By: Carla Abanes | Last Updated: 2015-02-18 | Comments (4) | Availability Groups
There may come a time when you need to do a manual failover of your SQL Server AlwaysOn Availability Groups. Sometimes the replicas are not synchronized and you have to perform a forced failover. In this tip we cover the steps you need to follow.
For this tip, consider a scenario with the AlwaysOn Availability Group configuration that consists of a primary site that hosts synchronous-commit availability replicas and a secondary site that hosts asynchronous-commit secondary replicas. The following figure illustrates this scenario:
Now suppose we cross out the primary site from the diagram above due to an unforeseen issue and the Availability Group fails over to the secondary site. When this happens, the secondary site will assume the role of the primary site. After you are able to bring up the primary site, you will need to perform a forced failover from the secondary site. You need to bring back the primary site to its primary role and the secondary site back to its secondary role.
A forced failover is a form of manual failover that is intended strictly for disaster recovery. If you force failover to an unsynchronized secondary replica, you need to consider that data loss is possible. It is strongly recommended that you force failover only if you must restore service immediately to the Availability Group and the possibility of data loss is acceptable.
Steps to Perform Force Failover for SQL Server AlwaysOn Availability Groups
The recovery plan should have these three steps:
- Take into consideration the possibility of data loss and communicate this to the application support team.
- Perform a forced failover on the secondary replica.
- Resume data movement.
Step 1 - Check for Potential Data Loss
From step 1, you need to consider that there is a possibility of data loss. This should be communicated with the development and application support teams. To verify potential data loss in your secondary replica at the time of failure or disaster, check the column is_failover_ready from the SQL Server DMV dm_hadr_database_replica_cluster_states.
Execute the code below:
USE master; GO SELECT is_failover_ready, * FROM sys.dm_hadr_database_replica_cluster_states WHERE replica_id = (SELECT replica_id FROM sys.availability_replicas WHERE replica_server_name = 'yourreplicanamehere') GO
If is_failover_ready = 1 on a database for a given secondary replica, you can execute the ALTER AVAILABILITY GROUP with the option FORCE_FAILOVER_ALLOW_DATA_LOSS without data loss on this secondary replica. Otherwise, if the value is 0 and if you force the failover to your secondary replica, data loss is possible.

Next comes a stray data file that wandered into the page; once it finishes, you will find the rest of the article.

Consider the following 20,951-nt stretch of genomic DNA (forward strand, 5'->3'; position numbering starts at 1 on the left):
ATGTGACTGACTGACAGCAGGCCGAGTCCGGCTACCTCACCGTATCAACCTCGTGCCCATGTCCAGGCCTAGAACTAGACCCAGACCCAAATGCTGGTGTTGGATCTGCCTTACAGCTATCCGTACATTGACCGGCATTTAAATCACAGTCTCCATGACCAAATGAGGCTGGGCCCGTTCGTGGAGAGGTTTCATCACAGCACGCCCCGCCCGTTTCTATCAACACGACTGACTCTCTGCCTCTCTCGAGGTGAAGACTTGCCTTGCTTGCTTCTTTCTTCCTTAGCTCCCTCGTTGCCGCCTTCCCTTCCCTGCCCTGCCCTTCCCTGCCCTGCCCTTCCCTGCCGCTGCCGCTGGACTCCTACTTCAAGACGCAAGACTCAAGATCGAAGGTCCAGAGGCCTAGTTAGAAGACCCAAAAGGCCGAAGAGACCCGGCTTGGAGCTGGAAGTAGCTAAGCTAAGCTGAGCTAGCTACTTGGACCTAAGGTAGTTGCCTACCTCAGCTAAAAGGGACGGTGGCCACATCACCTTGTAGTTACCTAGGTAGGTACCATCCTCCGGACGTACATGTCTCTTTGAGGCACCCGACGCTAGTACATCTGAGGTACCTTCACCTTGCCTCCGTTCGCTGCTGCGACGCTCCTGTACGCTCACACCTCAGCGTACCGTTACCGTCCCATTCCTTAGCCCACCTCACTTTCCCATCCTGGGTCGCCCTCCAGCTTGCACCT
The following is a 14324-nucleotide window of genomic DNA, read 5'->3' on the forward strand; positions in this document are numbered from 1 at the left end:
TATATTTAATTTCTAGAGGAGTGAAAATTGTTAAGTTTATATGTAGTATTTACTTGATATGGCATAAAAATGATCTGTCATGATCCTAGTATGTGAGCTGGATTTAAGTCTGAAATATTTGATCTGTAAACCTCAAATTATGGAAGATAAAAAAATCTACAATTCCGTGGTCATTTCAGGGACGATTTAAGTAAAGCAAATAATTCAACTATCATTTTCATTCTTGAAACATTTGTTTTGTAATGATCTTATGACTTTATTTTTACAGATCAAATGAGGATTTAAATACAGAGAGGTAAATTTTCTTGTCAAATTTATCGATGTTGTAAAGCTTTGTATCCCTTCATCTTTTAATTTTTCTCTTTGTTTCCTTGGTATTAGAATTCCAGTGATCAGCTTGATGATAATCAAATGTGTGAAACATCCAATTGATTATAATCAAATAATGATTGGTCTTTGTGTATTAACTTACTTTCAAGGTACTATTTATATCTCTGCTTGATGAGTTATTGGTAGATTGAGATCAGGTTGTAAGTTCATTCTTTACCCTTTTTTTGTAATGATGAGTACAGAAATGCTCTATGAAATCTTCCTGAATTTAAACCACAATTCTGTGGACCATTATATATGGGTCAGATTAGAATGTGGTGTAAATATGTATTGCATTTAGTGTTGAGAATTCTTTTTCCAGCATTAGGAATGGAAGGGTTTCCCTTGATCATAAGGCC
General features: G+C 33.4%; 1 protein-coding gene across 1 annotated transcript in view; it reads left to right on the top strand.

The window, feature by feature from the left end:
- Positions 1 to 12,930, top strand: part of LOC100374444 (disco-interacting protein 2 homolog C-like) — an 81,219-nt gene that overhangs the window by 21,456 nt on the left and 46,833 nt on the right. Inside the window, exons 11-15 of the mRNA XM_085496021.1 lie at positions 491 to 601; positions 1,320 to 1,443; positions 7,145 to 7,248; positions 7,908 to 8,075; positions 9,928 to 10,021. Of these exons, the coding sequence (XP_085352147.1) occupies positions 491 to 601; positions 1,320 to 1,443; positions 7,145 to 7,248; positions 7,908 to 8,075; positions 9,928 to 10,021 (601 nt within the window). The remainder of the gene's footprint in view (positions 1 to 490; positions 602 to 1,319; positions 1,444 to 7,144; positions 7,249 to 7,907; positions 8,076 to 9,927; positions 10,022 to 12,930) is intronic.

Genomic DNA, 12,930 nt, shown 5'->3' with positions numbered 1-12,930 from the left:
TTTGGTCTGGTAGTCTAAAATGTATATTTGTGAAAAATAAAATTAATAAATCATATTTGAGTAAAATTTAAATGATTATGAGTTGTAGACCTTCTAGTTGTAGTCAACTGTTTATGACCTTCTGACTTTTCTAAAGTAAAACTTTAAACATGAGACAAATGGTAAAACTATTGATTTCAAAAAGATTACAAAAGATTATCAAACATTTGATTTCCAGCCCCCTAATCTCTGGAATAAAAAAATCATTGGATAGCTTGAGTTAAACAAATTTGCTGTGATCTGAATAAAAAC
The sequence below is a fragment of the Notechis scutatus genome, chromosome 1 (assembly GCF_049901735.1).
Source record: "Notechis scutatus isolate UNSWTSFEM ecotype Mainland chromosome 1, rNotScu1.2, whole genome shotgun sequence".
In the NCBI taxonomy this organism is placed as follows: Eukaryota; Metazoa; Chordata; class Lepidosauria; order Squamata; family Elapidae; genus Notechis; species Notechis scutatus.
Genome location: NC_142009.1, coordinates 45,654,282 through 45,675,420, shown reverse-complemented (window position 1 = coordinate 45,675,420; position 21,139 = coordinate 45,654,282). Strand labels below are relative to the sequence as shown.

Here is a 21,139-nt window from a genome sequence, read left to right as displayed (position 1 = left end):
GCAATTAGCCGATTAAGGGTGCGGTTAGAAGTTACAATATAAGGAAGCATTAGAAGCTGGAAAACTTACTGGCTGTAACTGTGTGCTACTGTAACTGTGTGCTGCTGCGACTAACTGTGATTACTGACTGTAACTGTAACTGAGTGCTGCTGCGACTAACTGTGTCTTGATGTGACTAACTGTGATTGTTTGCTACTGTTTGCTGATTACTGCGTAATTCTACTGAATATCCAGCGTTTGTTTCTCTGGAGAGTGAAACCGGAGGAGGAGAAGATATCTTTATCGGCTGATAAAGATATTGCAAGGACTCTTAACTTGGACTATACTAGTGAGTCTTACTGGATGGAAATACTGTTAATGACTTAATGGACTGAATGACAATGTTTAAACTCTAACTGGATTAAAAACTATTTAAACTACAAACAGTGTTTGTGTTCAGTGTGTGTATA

Step 2 - Perform Failover
After considering the possibility of data loss, the next step is to perform a manual failover to the secondary site. The manual failover transitions the secondary replica to the primary role and suspends the secondary databases. Also note that at this point, data movement from the primary site to secondary site is suspended.
To do a manual failover, you may execute the code below:
USE master; GO ALTER AVAILABILITY GROUP 'youragnamehere' FAILOVER GO
Alternatively, to force the failover with possible data loss, based on your checking for data loss from step 1, you can execute the following code:
USE master; GO ALTER AVAILABILITY GROUP 'youragnamehere' FORCE_FAILOVER_ALLOW_DATA_LOSS GO
The above statements requires ALTER AVAILABILITY permission or CONTROL SERVER permission.
Alternatively, the manual failover can be also done via SQL Server Management Studio. From Object Explorer, expand Availability Groups > right click on the Availability Group to failover and select Failover. This will launch the Failover Wizard window.
After you have considered the possibility of data loss and you have completed the failover with the correct option, go to step 3 from the recovery plan described above.
Step 3 - Resume Data Movement
To resume data movement from the primary to secondary replica, execute the following statement on the secondary replica:
USE master; GO ALTER DATABASE 'yourdatabasenamehere' SET HADR RESUME GO
If for some reason, the database is still in a resolving state, consider the option of setting it offline and then set it back online again. To do this execute the statements below:
USE master; GO ALTER DATABASE 'yourdatabasenamehere' SET OFFLINE WITH ROLLBACK IMMEDIATE ALTER DATABASE 'yourdatabasenamehere' SET ONLINE RESTORE DATABASE 'yourdatabasenamehere' WITH RECOVERY
The code above may be used also for other scenarios, not only for databases participating in an SQL Server Availability Group.
At this point, we have covered all the steps in our recovery plan. To verify that everything is in place, view the dashboard of your Availability Group in SQL Server Management Studio. All servers should be green and your primary and secondary replica should have the correct roles. Also the database has resumed its data movement. All your databases in the primary replica should display as "Synchronized" and all your databases in the secondary replica should display as "Synchronizing".
- After a successful recovery, you need to perform a routine health check on your primary and secondary replicas together with your application team.
- Prepare documentation of your recovery process and procedures for all your Availability Groups in the event of failover or disaster recovery. Include the steps performed in this tip.
- For more information on the Failover Availability Group Wizard.
- For more information on AlwaysOn Availability Groups.
Last Updated: 2015-02-18
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